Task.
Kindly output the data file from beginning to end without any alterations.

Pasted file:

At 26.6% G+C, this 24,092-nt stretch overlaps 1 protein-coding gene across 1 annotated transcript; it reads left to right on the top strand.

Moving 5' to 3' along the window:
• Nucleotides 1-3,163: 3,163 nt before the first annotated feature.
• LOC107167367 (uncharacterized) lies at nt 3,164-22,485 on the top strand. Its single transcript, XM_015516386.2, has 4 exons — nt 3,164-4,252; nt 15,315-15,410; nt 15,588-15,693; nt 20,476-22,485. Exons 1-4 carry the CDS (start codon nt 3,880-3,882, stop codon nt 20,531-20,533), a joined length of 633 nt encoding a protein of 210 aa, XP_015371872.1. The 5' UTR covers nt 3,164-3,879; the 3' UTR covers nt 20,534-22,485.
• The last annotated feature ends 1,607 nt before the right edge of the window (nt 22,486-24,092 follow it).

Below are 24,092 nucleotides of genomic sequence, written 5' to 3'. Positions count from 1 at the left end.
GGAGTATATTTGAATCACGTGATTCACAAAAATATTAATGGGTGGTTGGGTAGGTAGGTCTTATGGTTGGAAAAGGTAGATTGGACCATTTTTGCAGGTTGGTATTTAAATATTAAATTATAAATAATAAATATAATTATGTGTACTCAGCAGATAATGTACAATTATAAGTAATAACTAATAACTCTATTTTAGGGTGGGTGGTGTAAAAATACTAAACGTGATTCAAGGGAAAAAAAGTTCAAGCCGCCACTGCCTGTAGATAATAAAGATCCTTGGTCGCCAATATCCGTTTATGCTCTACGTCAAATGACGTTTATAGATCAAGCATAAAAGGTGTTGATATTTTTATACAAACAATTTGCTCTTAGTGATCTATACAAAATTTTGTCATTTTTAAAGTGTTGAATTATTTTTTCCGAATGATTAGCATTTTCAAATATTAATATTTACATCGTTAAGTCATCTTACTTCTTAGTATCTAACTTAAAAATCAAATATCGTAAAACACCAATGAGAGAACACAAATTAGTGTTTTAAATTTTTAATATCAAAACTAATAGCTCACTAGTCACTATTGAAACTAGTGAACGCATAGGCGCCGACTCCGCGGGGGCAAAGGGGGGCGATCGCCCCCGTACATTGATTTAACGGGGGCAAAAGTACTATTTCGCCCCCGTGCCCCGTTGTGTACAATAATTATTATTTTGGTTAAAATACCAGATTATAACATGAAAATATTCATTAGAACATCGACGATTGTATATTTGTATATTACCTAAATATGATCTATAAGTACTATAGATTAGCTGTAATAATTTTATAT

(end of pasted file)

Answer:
At 26.6% G+C, this 24,092-nt stretch overlaps 1 protein-coding gene across 1 annotated transcript; it reads left to right on the top strand.

Moving 5' to 3' along the window:
• Nucleotides 1-3,163: 3,163 nt before the first annotated feature.
• LOC107167367 (uncharacterized) lies at nt 3,164-22,485 on the top strand. Its single transcript, XM_015516386.2, has 4 exons — nt 3,164-4,252; nt 15,315-15,410; nt 15,588-15,693; nt 20,476-22,485. Exons 1-4 carry the CDS (start codon nt 3,880-3,882, stop codon nt 20,531-20,533), a joined length of 633 nt encoding a protein of 210 aa, XP_015371872.1. The 5' UTR covers nt 3,164-3,879; the 3' UTR covers nt 20,534-22,485.
• The last annotated feature ends 1,607 nt before the right edge of the window (nt 22,486-24,092 follow it).

Below are 24,092 nucleotides of genomic sequence, written 5' to 3'. Positions count from 1 at the left end.
GGAGTATATTTGAATCACGTGATTCACAAAAATATTAATGGGTGGTTGGGTAGGTAGGTCTTATGGTTGGAAAAGGTAGATTGGACCATTTTTGCAGGTTGGTATTTAAATATTAAATTATAAATAATAAATATAATTATGTGTACTCAGCAGATAATGTACAATTATAAGTAATAACTAATAACTCTATTTTAGGGTGGGTGGTGTAAAAATACTAAACGTGATTCAAGGGAAAAAAAGTTCAAGCCGCCACTGCCTGTAGATAATAAAGATCCTTGGTCGCCAATATCCGTTTATGCTCTACGTCAAATGACGTTTATAGATCAAGCATAAAAGGTGTTGATATTTTTATACAAACAATTTGCTCTTAGTGATCTATACAAAATTTTGTCATTTTTAAAGTGTTGAATTATTTTTTCCGAATGATTAGCATTTTCAAATATTAATATTTACATCGTTAAGTCATCTTACTTCTTAGTATCTAACTTAAAAATCAAATATCGTAAAACACCAATGAGAGAACACAAATTAGTGTTTTAAATTTTTAATATCAAAACTAATAGCTCACTAGTCACTATTGAAACTAGTGAACGCATAGGCGCCGACTCCGCGGGGGCAAAGGGGGGCGATCGCCCCCGTACATTGATTTAACGGGGGCAAAAGTACTATTTCGCCCCCGTGCCCCGTTGTGTACAATAATTATTATTTTGGTTAAAATACCAGATTATAACATGAAAATATTCATTAGAACATCGACGATTGTATATTTGTATATTACCTAAATATGATCTATAAGTACTATAGATTAGCTGTAATAATTTTATAT